Secondly, the dimensions of the pads on both the photonic device and the substrate are critical to the proper self-aligning actions of the solder during reflow processes. The pads of the photonic devices refers to the anode contact surface, while the pad surface of the substrate refers to the metal pads. The dimensions on both the die side and the substrate side are crucial to ensure that the device will self-align in the right direction. For the application, surface tension modeling has suggested that the die pad (anode) diameter be smaller than the substrate pad (metal pad) diameter. In this case, upon melting, the solder will pull the photonic device towards the sidewall of the groove in the substrate, effectively aligning the photonic device within the groove. On the other hand, if the die pad (anode) dimension exceeds that of the metal pad of the substrate, surface tension will act in the opposite direction, with the die being pushed away from the edge.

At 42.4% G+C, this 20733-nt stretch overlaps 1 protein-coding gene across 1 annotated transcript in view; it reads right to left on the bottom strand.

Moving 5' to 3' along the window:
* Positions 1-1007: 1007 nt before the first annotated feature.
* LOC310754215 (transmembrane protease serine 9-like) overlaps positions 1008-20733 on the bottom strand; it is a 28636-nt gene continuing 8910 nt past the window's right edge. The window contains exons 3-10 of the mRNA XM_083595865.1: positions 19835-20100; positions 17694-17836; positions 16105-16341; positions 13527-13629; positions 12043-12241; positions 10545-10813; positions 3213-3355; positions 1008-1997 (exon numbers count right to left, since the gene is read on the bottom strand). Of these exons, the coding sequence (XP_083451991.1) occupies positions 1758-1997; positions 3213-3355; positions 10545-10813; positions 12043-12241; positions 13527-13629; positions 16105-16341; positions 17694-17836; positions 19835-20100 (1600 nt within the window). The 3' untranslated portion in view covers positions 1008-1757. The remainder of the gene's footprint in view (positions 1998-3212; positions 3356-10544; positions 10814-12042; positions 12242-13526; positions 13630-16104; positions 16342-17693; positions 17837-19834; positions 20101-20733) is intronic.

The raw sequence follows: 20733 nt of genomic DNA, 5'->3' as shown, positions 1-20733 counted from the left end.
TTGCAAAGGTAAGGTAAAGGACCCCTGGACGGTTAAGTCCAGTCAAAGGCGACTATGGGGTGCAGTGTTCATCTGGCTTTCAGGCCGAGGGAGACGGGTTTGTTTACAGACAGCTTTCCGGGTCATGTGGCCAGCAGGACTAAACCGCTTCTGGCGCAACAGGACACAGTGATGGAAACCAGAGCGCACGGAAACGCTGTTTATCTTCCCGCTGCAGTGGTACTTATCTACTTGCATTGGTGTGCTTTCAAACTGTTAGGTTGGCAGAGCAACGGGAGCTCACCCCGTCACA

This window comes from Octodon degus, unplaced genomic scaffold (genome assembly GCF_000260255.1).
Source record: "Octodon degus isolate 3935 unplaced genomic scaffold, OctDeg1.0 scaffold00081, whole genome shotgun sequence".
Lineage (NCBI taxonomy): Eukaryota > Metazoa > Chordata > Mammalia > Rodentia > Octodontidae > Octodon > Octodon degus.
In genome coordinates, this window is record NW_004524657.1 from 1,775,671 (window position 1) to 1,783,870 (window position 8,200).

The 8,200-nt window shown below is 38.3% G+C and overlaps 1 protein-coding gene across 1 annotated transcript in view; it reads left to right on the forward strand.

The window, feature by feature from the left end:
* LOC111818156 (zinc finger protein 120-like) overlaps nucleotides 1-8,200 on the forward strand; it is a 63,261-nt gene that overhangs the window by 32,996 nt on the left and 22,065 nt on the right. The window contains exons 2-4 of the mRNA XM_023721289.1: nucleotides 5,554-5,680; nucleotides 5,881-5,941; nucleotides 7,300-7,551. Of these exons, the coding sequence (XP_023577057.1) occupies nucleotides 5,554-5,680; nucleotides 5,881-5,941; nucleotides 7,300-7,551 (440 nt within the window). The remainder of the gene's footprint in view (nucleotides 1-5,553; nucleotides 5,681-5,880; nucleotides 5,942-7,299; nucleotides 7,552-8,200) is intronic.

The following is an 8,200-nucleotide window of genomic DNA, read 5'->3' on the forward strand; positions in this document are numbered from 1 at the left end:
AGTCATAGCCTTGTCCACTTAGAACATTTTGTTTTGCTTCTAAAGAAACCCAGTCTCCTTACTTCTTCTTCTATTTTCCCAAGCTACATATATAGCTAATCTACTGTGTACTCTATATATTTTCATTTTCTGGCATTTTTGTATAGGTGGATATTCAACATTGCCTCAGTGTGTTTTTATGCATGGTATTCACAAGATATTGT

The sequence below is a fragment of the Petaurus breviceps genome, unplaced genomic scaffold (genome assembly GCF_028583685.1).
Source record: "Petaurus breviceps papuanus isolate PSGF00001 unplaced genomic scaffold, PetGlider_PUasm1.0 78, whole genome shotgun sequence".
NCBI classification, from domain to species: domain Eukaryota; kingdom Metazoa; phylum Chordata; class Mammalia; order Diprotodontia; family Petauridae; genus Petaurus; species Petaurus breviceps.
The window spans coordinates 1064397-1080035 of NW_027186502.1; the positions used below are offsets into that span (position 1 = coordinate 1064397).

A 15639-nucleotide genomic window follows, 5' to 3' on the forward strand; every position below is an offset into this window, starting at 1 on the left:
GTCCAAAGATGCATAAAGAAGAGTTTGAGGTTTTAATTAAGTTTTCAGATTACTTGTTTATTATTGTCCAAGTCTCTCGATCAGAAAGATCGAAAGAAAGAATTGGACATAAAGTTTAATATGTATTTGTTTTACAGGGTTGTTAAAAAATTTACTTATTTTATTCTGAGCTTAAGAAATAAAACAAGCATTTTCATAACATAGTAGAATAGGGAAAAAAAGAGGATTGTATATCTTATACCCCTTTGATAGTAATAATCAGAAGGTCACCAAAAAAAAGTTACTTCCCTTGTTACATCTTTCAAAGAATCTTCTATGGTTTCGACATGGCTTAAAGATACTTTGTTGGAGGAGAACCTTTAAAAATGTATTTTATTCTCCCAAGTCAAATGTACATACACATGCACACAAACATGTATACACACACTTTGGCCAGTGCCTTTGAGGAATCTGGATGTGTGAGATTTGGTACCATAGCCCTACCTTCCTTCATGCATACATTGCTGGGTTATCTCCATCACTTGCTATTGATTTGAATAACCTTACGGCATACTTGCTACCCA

A number of configurations were simulated with Surface Evolver, a software program used to predict the shape of liquids under surface tension and gravity forces.
Of interest are the effects of the pad dimensions, the height of the photonic with respect to the groove, and the tolerable gap between the photonic and the sidewall of the groove. The surface tension forces were calculated so to provide an estimate on the self-alignment tendency of the array under different manufacturing design configurations. At an anode or device pad height of 50 μm above the substrate level, a pre-printed solder paste height of 60 μm, and gaps of 10 μm and 15 μm between side wall and die back and front, respectively, the balance of surface tension forces from the solder joints in front and back of the photonic array is 2.6 mg (F2−F1=17.8−15.2 mg). Such force was more than sufficient to counter the weight of the GaAs photonic device (0.38 mg). The device is predicted to be pulled forward by the front solder joints and rest against the sidewall of the groove 508. F2 and F1, the surface tensions applied through solder balls on the front 504 and back surfaces 506, respectively, of the photonic device 500 are indicated in